Annual results released by Westpac today reveal for the first time the actual impact on the bank of the federal government’s new levy.
The tax introduced in July cost the bank $95 million, equivalent to two cents a share, over just three months to September.
The bank decided to pay the levy out of retained earnings rather than cut dividends.
“The board (of directors) considered a range of factors including the impact of the bank Levy in determining the dividend,” the bank said when releasing its results showing a 3% rise in full year cash profit to $8.06 billion.
The bank declared a fully franked dividend of 94 cents a share, unchanged from the year before.
The federal government in the May budget introduced a levy on Australia’s five largest banks — Commonwealth, Westpac ANZ, NAB and Macquarie — as a way of helping repair the budget deficit.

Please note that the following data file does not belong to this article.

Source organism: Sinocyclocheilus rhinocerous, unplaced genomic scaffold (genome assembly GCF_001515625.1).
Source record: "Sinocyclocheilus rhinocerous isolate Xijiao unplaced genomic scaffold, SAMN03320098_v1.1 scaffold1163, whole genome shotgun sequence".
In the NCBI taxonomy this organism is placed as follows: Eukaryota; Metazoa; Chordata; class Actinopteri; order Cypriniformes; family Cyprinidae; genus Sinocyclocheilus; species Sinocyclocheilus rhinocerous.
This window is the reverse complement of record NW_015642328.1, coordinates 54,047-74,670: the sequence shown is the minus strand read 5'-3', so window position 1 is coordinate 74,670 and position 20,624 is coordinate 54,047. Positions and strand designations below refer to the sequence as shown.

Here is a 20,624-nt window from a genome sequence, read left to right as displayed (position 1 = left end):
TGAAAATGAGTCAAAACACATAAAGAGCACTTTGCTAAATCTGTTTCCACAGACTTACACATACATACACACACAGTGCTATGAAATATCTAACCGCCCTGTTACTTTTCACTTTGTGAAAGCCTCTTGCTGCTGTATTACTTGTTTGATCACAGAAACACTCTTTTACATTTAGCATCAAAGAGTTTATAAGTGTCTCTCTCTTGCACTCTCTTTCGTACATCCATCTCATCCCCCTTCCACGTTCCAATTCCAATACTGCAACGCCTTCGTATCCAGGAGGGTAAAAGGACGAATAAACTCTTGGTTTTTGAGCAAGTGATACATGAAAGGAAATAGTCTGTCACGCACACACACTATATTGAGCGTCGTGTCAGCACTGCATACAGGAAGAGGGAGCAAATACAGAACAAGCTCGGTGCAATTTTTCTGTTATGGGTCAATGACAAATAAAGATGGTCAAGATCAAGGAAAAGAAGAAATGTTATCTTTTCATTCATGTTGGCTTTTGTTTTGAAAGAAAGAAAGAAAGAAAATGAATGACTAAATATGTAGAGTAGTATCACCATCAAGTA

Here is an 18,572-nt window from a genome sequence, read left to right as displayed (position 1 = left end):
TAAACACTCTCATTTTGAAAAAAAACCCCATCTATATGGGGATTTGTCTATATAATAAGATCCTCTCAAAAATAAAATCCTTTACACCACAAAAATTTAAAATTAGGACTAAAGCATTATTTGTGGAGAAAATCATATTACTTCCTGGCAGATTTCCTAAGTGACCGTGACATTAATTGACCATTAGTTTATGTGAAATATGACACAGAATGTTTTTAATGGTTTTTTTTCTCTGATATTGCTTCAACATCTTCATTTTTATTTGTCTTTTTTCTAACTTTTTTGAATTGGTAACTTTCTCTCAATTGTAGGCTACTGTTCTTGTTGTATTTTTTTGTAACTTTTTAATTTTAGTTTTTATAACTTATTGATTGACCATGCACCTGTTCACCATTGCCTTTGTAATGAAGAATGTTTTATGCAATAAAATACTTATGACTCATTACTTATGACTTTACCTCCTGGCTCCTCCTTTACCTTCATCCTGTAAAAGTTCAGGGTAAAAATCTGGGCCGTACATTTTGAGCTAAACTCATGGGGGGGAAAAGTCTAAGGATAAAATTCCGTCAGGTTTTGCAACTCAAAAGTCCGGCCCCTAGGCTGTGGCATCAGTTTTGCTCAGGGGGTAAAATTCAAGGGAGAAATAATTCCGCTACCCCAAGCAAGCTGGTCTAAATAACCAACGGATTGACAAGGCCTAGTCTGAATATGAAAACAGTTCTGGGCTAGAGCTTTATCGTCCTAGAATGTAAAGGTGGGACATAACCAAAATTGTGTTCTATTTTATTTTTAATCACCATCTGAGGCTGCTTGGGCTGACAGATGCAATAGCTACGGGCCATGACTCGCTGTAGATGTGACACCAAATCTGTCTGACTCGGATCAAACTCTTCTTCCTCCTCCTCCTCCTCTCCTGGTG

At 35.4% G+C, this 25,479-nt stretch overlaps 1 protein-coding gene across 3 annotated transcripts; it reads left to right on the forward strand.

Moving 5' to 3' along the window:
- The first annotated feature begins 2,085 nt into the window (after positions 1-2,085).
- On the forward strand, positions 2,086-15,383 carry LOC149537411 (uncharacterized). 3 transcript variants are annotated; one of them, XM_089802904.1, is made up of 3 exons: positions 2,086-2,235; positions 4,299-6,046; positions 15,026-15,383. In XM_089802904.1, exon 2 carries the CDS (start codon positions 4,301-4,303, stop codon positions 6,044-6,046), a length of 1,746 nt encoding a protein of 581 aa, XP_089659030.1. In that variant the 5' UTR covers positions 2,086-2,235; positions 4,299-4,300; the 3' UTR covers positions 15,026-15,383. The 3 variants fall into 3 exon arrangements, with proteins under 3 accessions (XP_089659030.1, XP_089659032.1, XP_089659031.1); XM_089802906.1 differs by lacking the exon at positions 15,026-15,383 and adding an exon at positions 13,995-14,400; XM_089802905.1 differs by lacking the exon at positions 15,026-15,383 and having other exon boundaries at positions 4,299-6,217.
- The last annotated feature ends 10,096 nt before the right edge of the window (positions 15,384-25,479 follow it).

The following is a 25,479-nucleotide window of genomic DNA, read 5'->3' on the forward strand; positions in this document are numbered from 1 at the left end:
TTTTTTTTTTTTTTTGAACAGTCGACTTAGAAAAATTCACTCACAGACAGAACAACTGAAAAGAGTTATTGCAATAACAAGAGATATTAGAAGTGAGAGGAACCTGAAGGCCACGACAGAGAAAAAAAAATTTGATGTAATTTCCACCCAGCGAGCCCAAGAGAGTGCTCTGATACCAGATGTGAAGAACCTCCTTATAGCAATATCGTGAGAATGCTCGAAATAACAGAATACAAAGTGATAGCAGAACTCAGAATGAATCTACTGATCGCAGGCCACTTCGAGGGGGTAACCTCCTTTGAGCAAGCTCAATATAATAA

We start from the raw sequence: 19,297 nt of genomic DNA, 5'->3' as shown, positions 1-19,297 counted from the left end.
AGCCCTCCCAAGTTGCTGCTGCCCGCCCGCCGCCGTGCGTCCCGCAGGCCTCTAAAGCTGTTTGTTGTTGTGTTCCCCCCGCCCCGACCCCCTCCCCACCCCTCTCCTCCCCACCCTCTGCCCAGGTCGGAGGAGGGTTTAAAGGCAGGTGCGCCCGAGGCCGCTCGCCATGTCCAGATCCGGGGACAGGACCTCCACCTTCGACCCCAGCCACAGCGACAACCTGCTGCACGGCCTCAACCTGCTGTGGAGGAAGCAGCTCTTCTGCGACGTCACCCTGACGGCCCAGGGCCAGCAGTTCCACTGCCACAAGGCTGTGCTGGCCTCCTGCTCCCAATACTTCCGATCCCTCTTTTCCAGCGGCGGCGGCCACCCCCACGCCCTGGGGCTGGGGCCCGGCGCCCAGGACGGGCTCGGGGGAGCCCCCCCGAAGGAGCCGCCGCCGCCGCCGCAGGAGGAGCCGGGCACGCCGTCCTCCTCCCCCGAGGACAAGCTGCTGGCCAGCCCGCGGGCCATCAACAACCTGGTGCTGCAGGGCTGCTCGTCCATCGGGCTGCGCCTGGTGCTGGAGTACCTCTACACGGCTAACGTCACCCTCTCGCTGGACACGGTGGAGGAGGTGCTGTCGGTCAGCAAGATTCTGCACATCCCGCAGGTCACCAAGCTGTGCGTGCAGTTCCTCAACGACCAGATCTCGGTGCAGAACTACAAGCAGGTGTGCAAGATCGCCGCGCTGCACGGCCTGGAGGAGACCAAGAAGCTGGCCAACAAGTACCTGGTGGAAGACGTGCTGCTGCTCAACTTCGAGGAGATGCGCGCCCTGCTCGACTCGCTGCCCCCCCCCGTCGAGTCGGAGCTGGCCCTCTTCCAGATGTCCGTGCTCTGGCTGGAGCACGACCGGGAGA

The 6 basis point levy is applied to the bank’s liabilities. Previously the bank reported the levy would cost about $370 million over a full year.
At $95 million for three months, the levy would come to $380 million, very close to the original estimate.
In the annual result today, Westpac reported the levy as an interest expense, reducing net interest income in the second half and over the year, as this chart shows:
The levy also impacted a number of performance metrics, including reducing margins by 2 basis points in the second half and by 1 basis point for full year.
The expense to income ratio increased by 37 basis points in the second half and by 19 basis points for the year.
Return on equity fell by 22 basis points in the second half and 11 basis points for the year.
The impact on cash earnings: